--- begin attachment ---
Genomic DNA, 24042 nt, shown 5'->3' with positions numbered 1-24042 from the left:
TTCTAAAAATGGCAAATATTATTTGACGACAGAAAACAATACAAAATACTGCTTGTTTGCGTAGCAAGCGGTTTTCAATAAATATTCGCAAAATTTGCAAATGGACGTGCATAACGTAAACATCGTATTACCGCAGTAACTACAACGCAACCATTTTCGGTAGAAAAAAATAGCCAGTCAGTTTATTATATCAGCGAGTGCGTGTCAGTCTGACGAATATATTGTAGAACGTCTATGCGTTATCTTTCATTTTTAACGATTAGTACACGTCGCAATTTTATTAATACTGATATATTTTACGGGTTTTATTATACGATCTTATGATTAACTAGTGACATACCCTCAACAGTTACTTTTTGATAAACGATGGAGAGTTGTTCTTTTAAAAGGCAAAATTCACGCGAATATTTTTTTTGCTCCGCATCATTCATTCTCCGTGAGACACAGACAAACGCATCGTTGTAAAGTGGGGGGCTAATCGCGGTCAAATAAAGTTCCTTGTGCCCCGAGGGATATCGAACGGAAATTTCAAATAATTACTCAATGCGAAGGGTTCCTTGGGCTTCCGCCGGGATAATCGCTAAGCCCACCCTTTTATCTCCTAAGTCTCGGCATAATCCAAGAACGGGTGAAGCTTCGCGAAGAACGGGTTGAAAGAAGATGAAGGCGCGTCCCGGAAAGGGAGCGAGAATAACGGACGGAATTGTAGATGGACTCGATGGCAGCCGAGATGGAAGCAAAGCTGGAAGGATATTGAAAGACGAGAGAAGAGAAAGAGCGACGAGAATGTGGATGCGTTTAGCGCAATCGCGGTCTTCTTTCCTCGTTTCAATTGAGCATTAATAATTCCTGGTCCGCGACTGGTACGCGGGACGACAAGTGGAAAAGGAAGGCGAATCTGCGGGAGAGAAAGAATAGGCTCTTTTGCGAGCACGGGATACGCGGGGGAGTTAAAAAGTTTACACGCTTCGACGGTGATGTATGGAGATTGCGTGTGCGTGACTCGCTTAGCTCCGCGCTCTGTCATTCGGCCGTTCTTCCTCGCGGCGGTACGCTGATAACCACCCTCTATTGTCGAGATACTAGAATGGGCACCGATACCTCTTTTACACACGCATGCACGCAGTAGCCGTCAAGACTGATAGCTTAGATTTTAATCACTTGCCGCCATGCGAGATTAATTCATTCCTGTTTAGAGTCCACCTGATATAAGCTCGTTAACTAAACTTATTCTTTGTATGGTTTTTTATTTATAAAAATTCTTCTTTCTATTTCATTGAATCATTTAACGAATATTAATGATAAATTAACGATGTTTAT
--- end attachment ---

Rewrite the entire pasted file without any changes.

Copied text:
Genomic DNA, 24042 nt, shown 5'->3' with positions numbered 1-24042 from the left:
TTCTAAAAATGGCAAATATTATTTGACGACAGAAAACAATACAAAATACTGCTTGTTTGCGTAGCAAGCGGTTTTCAATAAATATTCGCAAAATTTGCAAATGGACGTGCATAACGTAAACATCGTATTACCGCAGTAACTACAACGCAACCATTTTCGGTAGAAAAAAATAGCCAGTCAGTTTATTATATCAGCGAGTGCGTGTCAGTCTGACGAATATATTGTAGAACGTCTATGCGTTATCTTTCATTTTTAACGATTAGTACACGTCGCAATTTTATTAATACTGATATATTTTACGGGTTTTATTATACGATCTTATGATTAACTAGTGACATACCCTCAACAGTTACTTTTTGATAAACGATGGAGAGTTGTTCTTTTAAAAGGCAAAATTCACGCGAATATTTTTTTTGCTCCGCATCATTCATTCTCCGTGAGACACAGACAAACGCATCGTTGTAAAGTGGGGGGCTAATCGCGGTCAAATAAAGTTCCTTGTGCCCCGAGGGATATCGAACGGAAATTTCAAATAATTACTCAATGCGAAGGGTTCCTTGGGCTTCCGCCGGGATAATCGCTAAGCCCACCCTTTTATCTCCTAAGTCTCGGCATAATCCAAGAACGGGTGAAGCTTCGCGAAGAACGGGTTGAAAGAAGATGAAGGCGCGTCCCGGAAAGGGAGCGAGAATAACGGACGGAATTGTAGATGGACTCGATGGCAGCCGAGATGGAAGCAAAGCTGGAAGGATATTGAAAGACGAGAGAAGAGAAAGAGCGACGAGAATGTGGATGCGTTTAGCGCAATCGCGGTCTTCTTTCCTCGTTTCAATTGAGCATTAATAATTCCTGGTCCGCGACTGGTACGCGGGACGACAAGTGGAAAAGGAAGGCGAATCTGCGGGAGAGAAAGAATAGGCTCTTTTGCGAGCACGGGATACGCGGGGGAGTTAAAAAGTTTACACGCTTCGACGGTGATGTATGGAGATTGCGTGTGCGTGACTCGCTTAGCTCCGCGCTCTGTCATTCGGCCGTTCTTCCTCGCGGCGGTACGCTGATAACCACCCTCTATTGTCGAGATACTAGAATGGGCACCGATACCTCTTTTACACACGCATGCACGCAGTAGCCGTCAAGACTGATAGCTTAGATTTTAATCACTTGCCGCCATGCGAGATTAATTCATTCCTGTTTAGAGTCCACCTGATATAAGCTCGTTAACTAAACTTATTCTTTGTATGGTTTTTTATTTATAAAAATTCTTCTTTCTATTTCATTGAATCATTTAACGAATATTAATGATAAATTAACGATGTTTAT